When I started with the police department, I rode with many veteran officers who spoke fondly of the “block” and the trouble which occurred there. The “block” was a series of bars in the 100 block of E. Ann Street. It was notorious for decades as an area known for rough bars, rough crowds and an ample supply of heroin and other drugs. Chief Krasny stated this about the block, “In the early forties and fifties a call to Ann Street tickled your spine a little bit.”
The department took many steps to try and close down the “block,” but most of these attempts did little to impact the problems. Chief Krasny stated all of the efforts of the officers were usually unsuccessful as it was like “swatting flies.” He attributed part of this to the condition of the buildings, which he described as “hellholes.” The chief thought the other part of the problem was the fact the officers were outnumbered by the “hustlers” on the block.
“It's humanly impossible to enforce all the laws because there is a great demand for police service in the total city,” said the chief. “The increase in manpower doesn't really keep up with the rise in population and miles we have to cover.” He also stated the customers themselves were not the most cooperative when officers were gathering witness statements.
“It's a question of coming up with sufficient evidence to charge them. They're pretty sharp,” he stated. “Sometimes there's a shooting and when the police arrive you've got a dead man and no witnesses.”
The Derby bar was the site of many fights, stabbings and shootings. Two murders occurred there in 1974 alone and one of them remains unsolved. It was probably the most infamous of the saloons on the street and many colorful stories originated from incidents at this bar. One of my favorite has to do with Officer Byrl Racine, a very colorful officer who was from the Upper Penisula.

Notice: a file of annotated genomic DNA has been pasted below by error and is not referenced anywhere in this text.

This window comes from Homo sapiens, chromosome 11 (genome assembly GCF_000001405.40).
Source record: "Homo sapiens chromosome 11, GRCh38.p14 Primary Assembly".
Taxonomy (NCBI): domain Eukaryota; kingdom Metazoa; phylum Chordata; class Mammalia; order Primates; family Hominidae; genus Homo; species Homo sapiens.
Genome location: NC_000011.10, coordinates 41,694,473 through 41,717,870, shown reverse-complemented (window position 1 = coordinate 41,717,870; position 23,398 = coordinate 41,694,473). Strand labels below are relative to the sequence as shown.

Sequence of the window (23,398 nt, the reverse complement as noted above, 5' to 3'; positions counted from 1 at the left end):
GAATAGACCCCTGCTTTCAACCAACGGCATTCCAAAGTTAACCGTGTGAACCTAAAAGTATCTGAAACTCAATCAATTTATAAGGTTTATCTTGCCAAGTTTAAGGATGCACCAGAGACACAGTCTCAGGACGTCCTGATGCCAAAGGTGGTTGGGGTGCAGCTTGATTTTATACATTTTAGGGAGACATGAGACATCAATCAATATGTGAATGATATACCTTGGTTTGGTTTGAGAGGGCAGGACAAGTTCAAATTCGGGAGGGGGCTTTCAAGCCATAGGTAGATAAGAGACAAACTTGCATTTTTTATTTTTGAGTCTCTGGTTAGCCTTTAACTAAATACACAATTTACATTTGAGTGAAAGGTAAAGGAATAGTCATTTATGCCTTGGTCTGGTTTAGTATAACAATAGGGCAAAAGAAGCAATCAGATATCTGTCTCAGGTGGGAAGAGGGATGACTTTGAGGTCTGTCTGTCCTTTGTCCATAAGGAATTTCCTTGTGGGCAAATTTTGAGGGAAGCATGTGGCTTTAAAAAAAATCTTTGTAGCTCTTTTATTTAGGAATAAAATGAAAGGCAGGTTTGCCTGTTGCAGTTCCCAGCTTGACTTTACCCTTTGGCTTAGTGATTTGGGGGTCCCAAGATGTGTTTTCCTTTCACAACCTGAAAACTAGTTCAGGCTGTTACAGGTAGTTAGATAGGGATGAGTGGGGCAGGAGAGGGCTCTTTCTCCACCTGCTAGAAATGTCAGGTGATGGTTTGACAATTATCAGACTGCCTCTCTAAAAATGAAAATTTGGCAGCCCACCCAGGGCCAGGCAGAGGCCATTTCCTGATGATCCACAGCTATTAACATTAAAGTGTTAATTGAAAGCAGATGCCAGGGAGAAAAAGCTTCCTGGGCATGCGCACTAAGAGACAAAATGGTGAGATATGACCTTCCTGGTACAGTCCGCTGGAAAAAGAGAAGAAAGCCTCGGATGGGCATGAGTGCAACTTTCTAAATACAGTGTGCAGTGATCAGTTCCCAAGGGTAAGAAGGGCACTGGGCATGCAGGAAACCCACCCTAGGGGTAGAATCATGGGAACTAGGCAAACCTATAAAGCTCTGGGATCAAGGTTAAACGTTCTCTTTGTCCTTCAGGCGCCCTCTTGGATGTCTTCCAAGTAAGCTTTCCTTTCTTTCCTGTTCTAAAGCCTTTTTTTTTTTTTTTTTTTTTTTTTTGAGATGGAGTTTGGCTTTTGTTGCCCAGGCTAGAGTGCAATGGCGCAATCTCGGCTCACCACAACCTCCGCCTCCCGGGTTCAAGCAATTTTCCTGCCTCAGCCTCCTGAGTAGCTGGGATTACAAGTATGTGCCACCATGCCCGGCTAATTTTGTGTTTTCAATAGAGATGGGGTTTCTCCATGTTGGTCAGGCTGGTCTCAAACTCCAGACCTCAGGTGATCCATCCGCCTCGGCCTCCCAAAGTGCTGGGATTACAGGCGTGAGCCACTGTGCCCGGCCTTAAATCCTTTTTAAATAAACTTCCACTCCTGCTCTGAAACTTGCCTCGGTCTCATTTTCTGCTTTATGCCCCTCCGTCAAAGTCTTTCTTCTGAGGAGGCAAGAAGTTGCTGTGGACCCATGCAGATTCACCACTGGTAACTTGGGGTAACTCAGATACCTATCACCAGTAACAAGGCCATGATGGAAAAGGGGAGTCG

When Byrl started with the department in the 1960's, the Derby was often the place where officers established their reputations. According to legend, Officer Racine was walking the beat one day and decided he needed to do just that.
Many fistfights occurred in the Derby and Officer Racine decided to address this problem directly. Officer Racine walked into the bar packed with customers, in full uniform. He hopped onto the bar, took off his gun belt and challenged any of them to a fight. He told the crowd, “I am the roughest Indian that any of you have ever met. If any of you want to challenge me to fight, lets do it.”
He stood on the bar for a few moments waiting for any takers, but there were none. With that, he put his gunbelt back on and strolled out of the bar, securing a place in the Derby Bar history.
Now some who don't know Officer Racine would say the story is one of fiction, but those that know him believe it.
In the end it was not the efforts of the police department that closed done the “block,” but the skyrocketing real estate costs which forced the bars out. Today the “Block” is a beautiful row of restored, turn of the century buildings, that once was the host to many an interesting time. These buildings are now home to apartments and businesses.